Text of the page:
What all Buddhist traditions share in common

Contemporary scholar Rupert Gethin identifies the following areas of Buddhist thought and practice that are common to all major traditions of Buddhism:[3]

  • the story of the Buddha
  • a textual and scriptural tradition
  • the framework of the four noble truths
  • the monastic and lay ways of life
  • a cosmology based around karma and rebirth
  • the teaching of no self and dependent arising
  • a progressive path of practice leading on from good conduct and devotions through stages of meditation to a higher understanding
  • the theoretical systems of either the Abhidharma or the Madyamaka and Yogācāra
  • the path of the bodhisattva

Major historical traditions

Three main historical traditions

There is no standard naming convention for the major historical living traditions of Buddhism. However, most contemporary Buddhist scholars identify three main traditions: [4] [note 2]

  • The Southeast Asian tradition of Sri Lanka and South-East Asia, commonly referred to as 'Theravada' Buddhism. (Also referred to as 'Southern' Buddhism.) Its canonical scriptures are preserved in the Pali language.
  • The East Asian tradition of China, Korea, Japan, and Vietnam, also sometimes referred to as ‘eastern’ or 'Chinese' Buddhism. Its scriptures are preserved in Chinese and its general outlook is that of the Mahayana...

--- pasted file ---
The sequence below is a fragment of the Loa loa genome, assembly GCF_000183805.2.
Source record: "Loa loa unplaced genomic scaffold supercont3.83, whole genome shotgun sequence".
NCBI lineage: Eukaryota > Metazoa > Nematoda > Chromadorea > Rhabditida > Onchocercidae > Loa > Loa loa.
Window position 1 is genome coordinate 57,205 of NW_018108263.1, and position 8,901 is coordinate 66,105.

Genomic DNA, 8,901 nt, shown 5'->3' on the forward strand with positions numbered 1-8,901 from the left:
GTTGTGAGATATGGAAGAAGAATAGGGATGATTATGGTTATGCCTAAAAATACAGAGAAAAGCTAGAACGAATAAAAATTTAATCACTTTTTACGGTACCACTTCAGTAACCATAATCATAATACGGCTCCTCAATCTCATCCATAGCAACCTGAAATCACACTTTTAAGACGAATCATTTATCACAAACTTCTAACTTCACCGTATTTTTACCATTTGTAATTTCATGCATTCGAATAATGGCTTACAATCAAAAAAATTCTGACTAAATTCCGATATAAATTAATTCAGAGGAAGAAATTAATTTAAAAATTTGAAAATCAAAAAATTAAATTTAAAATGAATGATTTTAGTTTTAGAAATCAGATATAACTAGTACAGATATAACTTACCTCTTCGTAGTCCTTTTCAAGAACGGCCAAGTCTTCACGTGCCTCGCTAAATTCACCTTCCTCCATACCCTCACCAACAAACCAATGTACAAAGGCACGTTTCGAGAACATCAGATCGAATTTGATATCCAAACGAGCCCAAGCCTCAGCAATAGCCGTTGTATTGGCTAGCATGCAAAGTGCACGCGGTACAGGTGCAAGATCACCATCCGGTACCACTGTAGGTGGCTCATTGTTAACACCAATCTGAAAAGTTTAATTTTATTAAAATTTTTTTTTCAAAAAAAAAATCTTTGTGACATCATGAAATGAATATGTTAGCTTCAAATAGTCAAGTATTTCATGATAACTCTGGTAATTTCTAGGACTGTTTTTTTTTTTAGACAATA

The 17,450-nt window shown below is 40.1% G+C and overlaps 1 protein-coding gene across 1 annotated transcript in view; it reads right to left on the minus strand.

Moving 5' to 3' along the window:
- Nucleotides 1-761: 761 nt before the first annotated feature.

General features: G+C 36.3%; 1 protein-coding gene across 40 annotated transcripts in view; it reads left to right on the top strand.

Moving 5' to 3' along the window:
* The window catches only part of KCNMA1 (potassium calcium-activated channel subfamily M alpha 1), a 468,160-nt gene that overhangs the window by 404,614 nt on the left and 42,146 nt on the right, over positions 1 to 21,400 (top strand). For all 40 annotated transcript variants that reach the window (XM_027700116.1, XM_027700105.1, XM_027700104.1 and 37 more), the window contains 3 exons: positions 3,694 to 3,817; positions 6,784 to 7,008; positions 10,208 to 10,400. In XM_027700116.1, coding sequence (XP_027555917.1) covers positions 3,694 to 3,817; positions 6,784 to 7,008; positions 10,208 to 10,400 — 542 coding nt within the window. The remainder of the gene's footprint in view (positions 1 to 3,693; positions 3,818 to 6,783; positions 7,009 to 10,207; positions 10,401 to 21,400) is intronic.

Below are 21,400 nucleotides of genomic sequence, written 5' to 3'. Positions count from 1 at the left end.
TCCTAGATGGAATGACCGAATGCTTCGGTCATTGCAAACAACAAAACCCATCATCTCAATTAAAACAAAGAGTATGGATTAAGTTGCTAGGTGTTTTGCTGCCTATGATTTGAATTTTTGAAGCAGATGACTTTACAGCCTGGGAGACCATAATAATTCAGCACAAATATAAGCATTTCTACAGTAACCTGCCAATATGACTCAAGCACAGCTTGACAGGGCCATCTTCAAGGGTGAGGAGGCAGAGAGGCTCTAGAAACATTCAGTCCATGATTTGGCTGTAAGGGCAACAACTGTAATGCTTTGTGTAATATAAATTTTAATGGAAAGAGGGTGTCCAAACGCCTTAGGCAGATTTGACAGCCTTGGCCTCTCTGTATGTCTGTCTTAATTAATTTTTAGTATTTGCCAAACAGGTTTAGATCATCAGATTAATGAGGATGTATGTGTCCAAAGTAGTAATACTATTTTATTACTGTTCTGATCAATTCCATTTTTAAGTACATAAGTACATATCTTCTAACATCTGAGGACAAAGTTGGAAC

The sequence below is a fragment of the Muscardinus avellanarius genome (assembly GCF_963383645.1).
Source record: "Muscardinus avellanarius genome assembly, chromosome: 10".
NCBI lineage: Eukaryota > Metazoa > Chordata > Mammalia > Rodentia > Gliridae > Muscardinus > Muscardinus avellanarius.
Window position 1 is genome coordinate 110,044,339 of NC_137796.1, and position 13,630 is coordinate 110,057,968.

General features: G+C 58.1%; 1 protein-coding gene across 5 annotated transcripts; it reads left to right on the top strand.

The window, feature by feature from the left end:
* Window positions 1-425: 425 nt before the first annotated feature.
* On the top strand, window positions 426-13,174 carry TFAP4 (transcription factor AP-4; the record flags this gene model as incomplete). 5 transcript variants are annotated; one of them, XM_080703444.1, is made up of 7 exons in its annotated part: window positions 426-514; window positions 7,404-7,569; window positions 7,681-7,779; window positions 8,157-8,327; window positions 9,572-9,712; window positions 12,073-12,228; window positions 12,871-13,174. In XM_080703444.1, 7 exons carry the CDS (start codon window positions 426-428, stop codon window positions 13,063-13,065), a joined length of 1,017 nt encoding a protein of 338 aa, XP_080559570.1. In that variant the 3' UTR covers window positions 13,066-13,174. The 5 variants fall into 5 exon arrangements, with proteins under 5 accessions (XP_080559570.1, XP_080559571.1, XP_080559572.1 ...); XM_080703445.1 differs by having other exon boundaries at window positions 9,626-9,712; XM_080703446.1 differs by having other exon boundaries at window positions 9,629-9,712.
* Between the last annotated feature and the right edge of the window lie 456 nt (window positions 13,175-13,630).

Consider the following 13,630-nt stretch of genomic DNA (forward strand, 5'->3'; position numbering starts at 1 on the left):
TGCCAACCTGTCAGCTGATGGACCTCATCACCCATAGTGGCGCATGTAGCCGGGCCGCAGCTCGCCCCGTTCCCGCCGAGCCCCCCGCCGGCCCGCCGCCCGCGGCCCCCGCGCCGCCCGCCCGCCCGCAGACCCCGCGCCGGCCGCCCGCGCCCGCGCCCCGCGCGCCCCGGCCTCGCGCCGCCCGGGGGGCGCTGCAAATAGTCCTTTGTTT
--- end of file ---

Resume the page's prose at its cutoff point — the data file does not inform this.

• The Tibetan tradition of Tibet, Mongolia and the Himalayan region, also sometimes referred to as 'northern' or 'Tibetan cultural' Buddhism. Its scriptures are preserved in the Tibetan language. Its outlook is broadly that of the Mahayana, but its more specific orientation is that of the Vajrayana (Tantric Buddhism).

Within these major traditions, there are a variety of smaller traditions and sects.

Other traditions

  • Newar Buddhism of Nepal practices a unique form of tantric Buddhism. This is the only contemporary tradition that still relies on Sanskrit texts for is practice rituals and doctrines.

See also

Notes

  1. See account of the monk Faxian, for example.
  2. Different scholars may classify the main Buddhist traditions differently. For example,
    • Robinson & Johnson (1982) categorize "Buddhism Outside of India" as: "The Buddhism of Southeast Asia", "Buddhism in the Tibetan Culture Area", "East Asian Buddhism" and "Buddhism Comes West".
    • Rupert Gethin (1998) identifies: Theravada (southern), East Asain, and Tibetan (northern) traditions[4]
    • Southern (Theravada), eastern, and northern.[5]
    • See also: Prebish & Keown, Introducing Buddhism, ebook, Journal of Buddhist Ethics, 2005, printed ed, Harper, 2006


Referencess

  1. Keown 2000, Kindle Locations 1311-1315.
  2. Dobbins 1991, p. 109.
  3. Gethin 1998, p. 3.
  4. 4.0 4.1 Gethin 1998, p. 2.
  5. (Harvey, 1990); (Gombrich,1984)


External links